Gerald Contemplates God – Fiction

(c) Jen from Blog it or Lose it!
(c) Jen from Blog it or Lose it!

“I ain’t the most religious guy, but you’ve got to admit, those Bible-thumpers know a thing or two about art and architecture,” Gerald said to me as he gazed at the constellation of gold tiles that defined the chapel’s ceiling. “Maybe that’s why people turn to religion if they weren’t brought-up on it–they’re too attracted to beauty.”

Gerald rubbed his chin, “Then again, it seems a bit too tacky, like they’re trying too hard.”

“Yeah,” I said. “You would think they would do better if they’re trying to make a tribute to God.”

“Nah, they’re not doing this for God. Besides, do you really think God gives a crap about some shiny shit in a building? Haven’t you ever thought it weird that God would care if we worshiped him or not? Does God have an ego, like us?”

“Let’s hope not, for this artist’s sake.”

A non-story inspired by Bastet’s Friday Flash Fiction Challenge from We Drink. Check out the other entries!

Basquiat (1996) – Movie Review

After wanting to cleanse my system of schlock like Jack the Reaper and Shadow People I decided to watch Basquiat, a movie directed by Julian Schnabel, about the titular artist who moves from squalor to fame and then dies at the age of 27 from a heroin overdose. I was wary of this film for a number of reasons, mostly because it is a movie about an artist and such films are usually pretty bad, perpetuating bad cliches and stereotypes about the “tortured soul” of the artist and his search for “truth.” They also tend to be uninteresting–focusing on, instead of the art itself, the melodrama and various “scandals” the artist may have experienced. Another reason for my doubt was the fact that Jean Michel Basquiat was simply not a good artist and whose work resembled the scribblings of third-grader trying to imitate Picasso. But I decided to open myself up to the film, after all Basquiat boasts a great cast consisting of Jeffrey Wright, Benicio Del Toro, Dennis Hopper, Gary Oldman and David Bowie as Andy Warhol. And I’ve also been wrong before about movies about artists as Howl was a good flick. So what could go wrong?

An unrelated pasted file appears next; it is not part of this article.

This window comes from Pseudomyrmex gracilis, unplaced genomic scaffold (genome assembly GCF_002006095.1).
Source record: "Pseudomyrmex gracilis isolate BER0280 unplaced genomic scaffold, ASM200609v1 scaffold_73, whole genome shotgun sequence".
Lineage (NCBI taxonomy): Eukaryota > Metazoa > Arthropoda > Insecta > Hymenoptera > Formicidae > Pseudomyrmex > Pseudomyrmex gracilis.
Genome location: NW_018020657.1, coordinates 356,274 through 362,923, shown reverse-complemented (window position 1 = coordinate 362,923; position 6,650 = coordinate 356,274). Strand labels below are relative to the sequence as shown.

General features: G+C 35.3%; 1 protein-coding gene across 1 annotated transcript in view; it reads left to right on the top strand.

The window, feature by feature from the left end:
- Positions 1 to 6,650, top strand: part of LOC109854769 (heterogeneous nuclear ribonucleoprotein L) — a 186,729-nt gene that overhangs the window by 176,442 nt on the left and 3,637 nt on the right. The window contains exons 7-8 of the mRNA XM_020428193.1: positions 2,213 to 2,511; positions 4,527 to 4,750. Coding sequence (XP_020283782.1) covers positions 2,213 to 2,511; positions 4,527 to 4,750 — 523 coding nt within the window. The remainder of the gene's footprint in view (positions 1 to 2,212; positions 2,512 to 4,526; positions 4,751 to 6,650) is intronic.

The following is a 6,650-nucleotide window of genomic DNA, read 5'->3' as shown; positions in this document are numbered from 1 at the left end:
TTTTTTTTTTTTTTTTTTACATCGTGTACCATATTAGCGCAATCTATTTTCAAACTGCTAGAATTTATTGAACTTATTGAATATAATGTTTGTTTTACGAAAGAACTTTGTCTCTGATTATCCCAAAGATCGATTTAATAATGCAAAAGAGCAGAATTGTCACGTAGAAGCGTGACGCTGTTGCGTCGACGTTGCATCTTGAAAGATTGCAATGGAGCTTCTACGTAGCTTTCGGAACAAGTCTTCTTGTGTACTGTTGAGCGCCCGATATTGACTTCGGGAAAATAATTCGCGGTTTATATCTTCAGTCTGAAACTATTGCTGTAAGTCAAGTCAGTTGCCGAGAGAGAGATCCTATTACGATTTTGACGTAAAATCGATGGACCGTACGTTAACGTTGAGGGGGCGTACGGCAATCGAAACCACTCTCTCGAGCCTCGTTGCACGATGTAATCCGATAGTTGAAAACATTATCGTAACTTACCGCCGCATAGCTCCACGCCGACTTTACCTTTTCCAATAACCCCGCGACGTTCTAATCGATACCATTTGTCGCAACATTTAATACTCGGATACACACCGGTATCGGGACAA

Man, was this one boring slog of a film; it manages to be even worse than Jack the Reaper. This movie is what I would call a “shit-film” a term reserved for movies like Dead Poets Society and American History X. I’m of the opinion that while schlock films such as Jack the Reaper are bad they are nowhere near as bad as terrible films that are pretentious. This is because that a film that is wretched yet tries to pass itself off as something deep and relevant is far more insulting and tiresome to watch than something like Plan 9 From Outerspace which never tries to fool or manipulate the audience into thinking it’s something more than what it actually is. And Basquiat belongs in this esteemed category for it tries to pass on dreadful artist cliches as “deep” and apply them to the life of Basquiat as reason for us, the audience, to be compelled by him. But the problem is that Jean Michel Basquiat, played by Jeffrey Wright, is nothing more than a cipher and the audience never gets a deeper understanding of the artist outside of the typical, pain-by-numbers, tropes. He is homeless, he gets famous, he is frustrated and disappointed, he does drugs, he does art, he rides around New York on a bike, and then he dies at the stupidly young age of 27, and that’s it. And yet the film really tries to tell us that this man is interesting, but the way the movie depicts him he’s not; all we get is surface-level emotionality and no reason to be interested in this character. This movie stinks.

The movie starts-off with a trite scene during the opening credits where a young Basquiat and his mother looks at Pablo Picasso’s Guernica. His mother begins weeping but stops and smiles when a crown glows on Basquiat’s head. This scene is made triter when this is revealed to be a dream and Basquiat is older and wakes up in a cardboard box in the park. The problem with this, other than the heavy-handed symbolism, is the fact that this is really the only explanation for Basquiat’s behavior and motives. Yet, his relationship with Picasso (or artistic aspirations) and his relationship with his mother is hardly referenced again. Instead Basquiat does drugs or whatever. There are some scenes that mention his mother and early on he visits his mother who has been committed, but these are very brief and don’t seem to matter. Again, everything is just surface-level. We are merely told things instead of offered ways to understand the character more. Basquiat also mumbles somethings to his best friend Benny (Benicio Del Toro) about fame and there is his reaction on seeing Andy Warhol (who, by the way, is played well and even humorously by David Bowie) as well as some of his aspirations to his girlfriend Gina (Claire Forlani.) But all these attempts are weak in trying to paint Basquiat as being more than a one-dimensional drug addict, artist-poser. We get no reason as to why he does art nor do we are shown the passion he has for it. There are also a couple of voice-overs done by Rene Ricard (Michael Wincott) that attempt to comment on the struggle of the artist and society. These voice-overs could have possibly served information as to why Basquiat was the way he was but there’s still a disconnect. At least they offer some reasoning behind Basquiat’s fame, mainly that people want to be the ones to recognize the Van Gogh of their times as well as the attraction to the suffering young artist, even if such observations seem obvious.